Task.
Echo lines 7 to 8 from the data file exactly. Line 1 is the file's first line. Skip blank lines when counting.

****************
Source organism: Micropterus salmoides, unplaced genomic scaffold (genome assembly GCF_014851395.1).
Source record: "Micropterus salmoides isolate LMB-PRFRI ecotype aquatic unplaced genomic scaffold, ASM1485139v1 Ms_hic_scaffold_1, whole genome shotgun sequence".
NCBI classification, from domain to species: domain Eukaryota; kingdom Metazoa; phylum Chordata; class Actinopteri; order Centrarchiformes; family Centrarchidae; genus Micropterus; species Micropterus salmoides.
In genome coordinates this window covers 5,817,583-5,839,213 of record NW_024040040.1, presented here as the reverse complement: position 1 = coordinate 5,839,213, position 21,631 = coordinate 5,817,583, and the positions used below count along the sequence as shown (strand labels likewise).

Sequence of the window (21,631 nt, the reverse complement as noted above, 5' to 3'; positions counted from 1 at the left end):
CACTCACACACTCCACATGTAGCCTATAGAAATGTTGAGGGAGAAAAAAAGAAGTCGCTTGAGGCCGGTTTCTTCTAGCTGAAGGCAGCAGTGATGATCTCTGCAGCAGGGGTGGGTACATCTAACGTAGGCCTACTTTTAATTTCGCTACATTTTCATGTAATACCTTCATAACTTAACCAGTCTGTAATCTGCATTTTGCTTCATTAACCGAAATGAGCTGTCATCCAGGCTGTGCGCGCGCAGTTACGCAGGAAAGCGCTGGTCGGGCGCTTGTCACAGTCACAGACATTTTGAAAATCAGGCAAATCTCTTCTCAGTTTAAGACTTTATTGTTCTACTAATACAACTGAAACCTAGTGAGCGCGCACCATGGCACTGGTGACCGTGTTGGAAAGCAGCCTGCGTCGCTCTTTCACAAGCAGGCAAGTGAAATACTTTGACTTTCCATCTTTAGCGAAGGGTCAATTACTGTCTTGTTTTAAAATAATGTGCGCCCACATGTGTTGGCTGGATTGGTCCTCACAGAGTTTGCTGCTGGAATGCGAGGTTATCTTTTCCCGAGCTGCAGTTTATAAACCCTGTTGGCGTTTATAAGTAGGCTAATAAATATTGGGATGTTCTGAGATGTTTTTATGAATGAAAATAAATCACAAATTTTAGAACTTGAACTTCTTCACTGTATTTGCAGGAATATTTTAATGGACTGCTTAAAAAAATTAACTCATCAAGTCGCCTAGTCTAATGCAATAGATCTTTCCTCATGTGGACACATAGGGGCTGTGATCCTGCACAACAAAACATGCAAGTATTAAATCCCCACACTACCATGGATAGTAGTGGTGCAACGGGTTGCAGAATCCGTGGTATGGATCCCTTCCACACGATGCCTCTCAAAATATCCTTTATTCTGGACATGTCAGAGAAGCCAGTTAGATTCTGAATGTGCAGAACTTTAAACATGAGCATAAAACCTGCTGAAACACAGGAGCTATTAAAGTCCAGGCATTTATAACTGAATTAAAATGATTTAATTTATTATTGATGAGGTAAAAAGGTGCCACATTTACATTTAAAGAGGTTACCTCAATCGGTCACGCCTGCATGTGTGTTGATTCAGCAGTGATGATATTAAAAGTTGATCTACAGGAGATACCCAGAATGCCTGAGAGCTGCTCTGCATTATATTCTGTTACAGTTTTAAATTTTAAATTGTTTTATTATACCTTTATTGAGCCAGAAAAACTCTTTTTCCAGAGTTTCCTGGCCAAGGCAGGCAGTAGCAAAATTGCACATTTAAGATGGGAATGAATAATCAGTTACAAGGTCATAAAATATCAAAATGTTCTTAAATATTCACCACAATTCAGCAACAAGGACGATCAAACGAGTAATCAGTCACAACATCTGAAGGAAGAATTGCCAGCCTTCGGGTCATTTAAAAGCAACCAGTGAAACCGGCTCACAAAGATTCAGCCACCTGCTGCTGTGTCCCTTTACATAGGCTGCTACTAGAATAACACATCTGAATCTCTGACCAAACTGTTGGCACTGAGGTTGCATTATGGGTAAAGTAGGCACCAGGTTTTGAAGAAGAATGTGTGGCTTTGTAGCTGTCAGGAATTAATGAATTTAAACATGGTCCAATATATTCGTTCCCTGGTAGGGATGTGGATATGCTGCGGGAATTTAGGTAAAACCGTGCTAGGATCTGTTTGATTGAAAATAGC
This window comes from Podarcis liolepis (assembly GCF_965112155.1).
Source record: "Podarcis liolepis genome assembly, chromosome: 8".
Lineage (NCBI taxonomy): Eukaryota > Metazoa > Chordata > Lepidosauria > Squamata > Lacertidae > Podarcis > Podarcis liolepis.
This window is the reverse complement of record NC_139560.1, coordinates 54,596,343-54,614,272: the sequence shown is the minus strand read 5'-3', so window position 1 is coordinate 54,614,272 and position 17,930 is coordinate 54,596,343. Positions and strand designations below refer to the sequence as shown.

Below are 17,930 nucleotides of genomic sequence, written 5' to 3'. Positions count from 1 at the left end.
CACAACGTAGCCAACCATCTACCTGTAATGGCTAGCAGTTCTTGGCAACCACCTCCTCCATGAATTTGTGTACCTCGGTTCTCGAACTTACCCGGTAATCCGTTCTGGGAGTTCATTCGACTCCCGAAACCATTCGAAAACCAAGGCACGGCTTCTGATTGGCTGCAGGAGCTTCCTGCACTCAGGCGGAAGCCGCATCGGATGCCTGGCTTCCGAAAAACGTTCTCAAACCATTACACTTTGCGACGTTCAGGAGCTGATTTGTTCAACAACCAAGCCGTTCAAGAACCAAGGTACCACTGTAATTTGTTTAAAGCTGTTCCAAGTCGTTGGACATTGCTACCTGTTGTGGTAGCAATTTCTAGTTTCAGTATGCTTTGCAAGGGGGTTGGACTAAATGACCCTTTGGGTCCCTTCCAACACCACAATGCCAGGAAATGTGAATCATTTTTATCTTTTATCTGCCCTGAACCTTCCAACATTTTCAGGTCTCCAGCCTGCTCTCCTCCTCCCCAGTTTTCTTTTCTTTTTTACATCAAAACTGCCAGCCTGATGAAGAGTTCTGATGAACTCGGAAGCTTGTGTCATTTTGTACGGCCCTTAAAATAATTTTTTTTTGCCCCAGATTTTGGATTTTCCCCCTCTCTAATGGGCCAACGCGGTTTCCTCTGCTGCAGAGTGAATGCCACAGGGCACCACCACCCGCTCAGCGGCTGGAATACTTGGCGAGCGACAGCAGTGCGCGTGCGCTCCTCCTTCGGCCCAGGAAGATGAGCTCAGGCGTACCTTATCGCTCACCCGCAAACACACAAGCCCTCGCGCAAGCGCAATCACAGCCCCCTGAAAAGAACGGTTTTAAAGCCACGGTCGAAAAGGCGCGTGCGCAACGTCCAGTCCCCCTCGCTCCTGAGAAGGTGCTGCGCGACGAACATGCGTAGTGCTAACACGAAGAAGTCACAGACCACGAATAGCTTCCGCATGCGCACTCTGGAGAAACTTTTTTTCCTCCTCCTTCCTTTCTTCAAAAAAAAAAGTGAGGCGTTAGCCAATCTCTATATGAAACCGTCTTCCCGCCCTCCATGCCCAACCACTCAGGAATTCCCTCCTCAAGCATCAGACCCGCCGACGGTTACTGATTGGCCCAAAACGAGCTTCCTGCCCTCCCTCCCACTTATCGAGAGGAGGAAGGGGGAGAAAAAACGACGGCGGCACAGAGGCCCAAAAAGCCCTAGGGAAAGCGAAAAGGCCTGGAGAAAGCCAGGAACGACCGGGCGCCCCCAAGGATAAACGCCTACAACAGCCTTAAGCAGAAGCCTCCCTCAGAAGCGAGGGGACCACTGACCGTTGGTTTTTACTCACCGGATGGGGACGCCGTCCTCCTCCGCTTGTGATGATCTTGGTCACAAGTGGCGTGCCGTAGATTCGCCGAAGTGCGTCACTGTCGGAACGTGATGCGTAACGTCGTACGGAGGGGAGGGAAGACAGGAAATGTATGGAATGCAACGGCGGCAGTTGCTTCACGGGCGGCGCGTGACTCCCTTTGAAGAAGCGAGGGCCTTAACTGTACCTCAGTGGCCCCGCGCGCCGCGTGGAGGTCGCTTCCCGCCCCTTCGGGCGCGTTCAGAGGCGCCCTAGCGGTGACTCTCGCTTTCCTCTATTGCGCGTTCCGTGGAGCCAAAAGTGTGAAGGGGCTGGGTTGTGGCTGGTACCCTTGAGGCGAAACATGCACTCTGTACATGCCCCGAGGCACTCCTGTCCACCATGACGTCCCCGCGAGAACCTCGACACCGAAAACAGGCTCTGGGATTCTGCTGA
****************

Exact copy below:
This window comes from Podarcis liolepis (assembly GCF_965112155.1).
Source record: "Podarcis liolepis genome assembly, chromosome: 8".